Bacterial Poetics: The Role of Influence in the Ecology of Artistic Reproduction

by on Jul.01, 2011

In the opening of her post on influence as a deformation zone, Joyelle expresses her discomfort with the traditional model of literary influence:

For me this notion of influence, regardless of the gender of the participants, is too close to patrilineage, which bothers me for three reasons: its method of conserving property and wealth, ownership of originality; its copying over of heterosexist, male dominated bloodlines and the reproductive futurism that goes with it; and its commitment to linear notions of temporality—that what comes before causes what comes after, and that the most important thing is to move forward in time.

Joyelle assaults the patriarchal model of influence with an alternative view steeped in an extended metaphor of infection and a concept of “viral Art.”

Bloodlines, infection, viral Art – as we can see, biological tropes abound in Joyelle’s description. In an age when genetics is (drag) king and biological determinism is back in vogue (striking all kinds of seductive poses), we shouldn’t take this line of reasoning lightly. What might be the result of using biology to describe traditionally cultural phenomena like language and art?

In his book The Ecology of Language Evolution, Salikoko Mufwene posits that the model of gene in biology can be roughly applied to any unit of language (phonetic, morphological, syntactic, semantic, pragmatic) that can be transmitted from one speaker or group of speakers to another. Although Mufwene speaks about languages, I believe we can successfully apply his observations to art, which mutates and propagates much like languages do. If we follow Mufwene’s model of using population genetics to describe language change, art emerges as a species closely resembling bacteria, albeit with notable differences. Like bacteria, it is parasitic, fast-mutating, and capable of absorbing acquired traits into its genetic makeup. Like the human species, art is capable of passing on traits from parent to child; like bacteria, it’s also able to exchange traits horizontally, among peers; unlike either, it’s further capable of inheriting traits bidirectionally, from descendant to ancestor and back. Unlike any biological species we know, art can accommodate competing features within its makeup, and its mutations can be influenced by the will of the host organism.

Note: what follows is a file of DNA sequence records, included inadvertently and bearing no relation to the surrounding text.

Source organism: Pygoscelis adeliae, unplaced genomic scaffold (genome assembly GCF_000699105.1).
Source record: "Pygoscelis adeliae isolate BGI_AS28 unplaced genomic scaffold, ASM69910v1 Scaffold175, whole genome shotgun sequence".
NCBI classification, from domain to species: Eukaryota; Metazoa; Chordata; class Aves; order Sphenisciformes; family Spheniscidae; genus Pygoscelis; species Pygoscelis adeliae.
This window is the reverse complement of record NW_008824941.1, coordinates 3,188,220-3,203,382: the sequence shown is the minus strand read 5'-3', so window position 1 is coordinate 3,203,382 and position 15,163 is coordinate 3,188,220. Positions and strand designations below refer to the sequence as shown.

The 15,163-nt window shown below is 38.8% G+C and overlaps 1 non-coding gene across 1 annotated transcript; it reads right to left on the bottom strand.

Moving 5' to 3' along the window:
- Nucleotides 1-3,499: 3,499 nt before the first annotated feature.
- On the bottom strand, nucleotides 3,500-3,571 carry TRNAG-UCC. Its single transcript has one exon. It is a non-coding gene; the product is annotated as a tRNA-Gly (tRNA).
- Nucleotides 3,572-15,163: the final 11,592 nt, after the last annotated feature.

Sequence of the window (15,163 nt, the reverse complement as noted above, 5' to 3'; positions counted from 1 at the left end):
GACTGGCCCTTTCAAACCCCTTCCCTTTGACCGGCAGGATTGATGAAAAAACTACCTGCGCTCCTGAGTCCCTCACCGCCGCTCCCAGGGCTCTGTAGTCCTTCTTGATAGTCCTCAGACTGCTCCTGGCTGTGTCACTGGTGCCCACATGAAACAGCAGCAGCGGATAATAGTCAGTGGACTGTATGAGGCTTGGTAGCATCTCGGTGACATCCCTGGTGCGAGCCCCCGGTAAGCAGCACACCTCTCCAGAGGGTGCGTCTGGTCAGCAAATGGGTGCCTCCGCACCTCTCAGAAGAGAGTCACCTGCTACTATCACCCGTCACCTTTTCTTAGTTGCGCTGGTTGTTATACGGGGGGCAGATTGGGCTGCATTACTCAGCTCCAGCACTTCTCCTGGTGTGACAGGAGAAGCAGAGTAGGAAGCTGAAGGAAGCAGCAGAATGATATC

Now that’s we’ve laid down the foundation, let’s move on to some key terms in the ecology of artistic reproduction.

1. Art is an airborne type of infection (although transmission via fluids has also been observed) and is present in all humans in small to moderate amounts. Individual colonies, also known as genii (from the Latin gignere, ‘to beget’), are capable of exchanging genetic material in the myriad ways described above. The passing of a gene from one genius to another is known as influence. The absorption of influence occurs through the process of inspiration (from the Latin inspirare, ‘to breathe into’). It’s something we inhale.

2. A human infected with an excess of art becomes an author (from the Latin augere, ‘to increase’).

3. Large colonies of art produce capsules called texts (from the Latin textus, ‘tissue’), which enable them to survive long periods of time without a host organism.

4. The formation of a text results in the death of an author. This event can occur multiple times during a host’s lifetime.

5. Art, from the Latin ars, related (through that subfield of etymology called homophony) to the English arse: erotic object and toxic discharge.

What do we make of this? Science is routinely used to normalize patriarchy, but the data here points to a different outcome.

3 comments for this entry:
  1. Danielle Pafunda

    Ooh, Josef, I’ve been thinking lots about art (poetry specifically) as autoimmune disorder in relation to the infection metaphor–this is really good juice!

  2. adam strauss

    Poetry as AIDs? I guess I’m too much a “literalist of the imagination” (in my imagination thats w stevens but cld be making the ” ” up). Oh maybe its m moore! Perhaps if poetry is extended to mean c bok bacterial “writing” this makes a touch of sense. What would deadly poetry look like? I think unless we’re talkin’ bioterrorism it’d need accesorizing: every butterfly has its attendant blade etc. I don’t mean deadly dissemination. Bacteria stained stanzas perhaps. A poem written in aids imbbued blood might be amazing tho unless it’s fresh i guess it’s not toxic–or is that untrue? Surely that exists already tho! At-least in America i guess poems are a bit like aids bodies as most seem to not want to touch either; this is an utterly insensitive comparison of course.

  3. adam strauss

    Are there any knownish poets with aids as opposed to being hiv positive?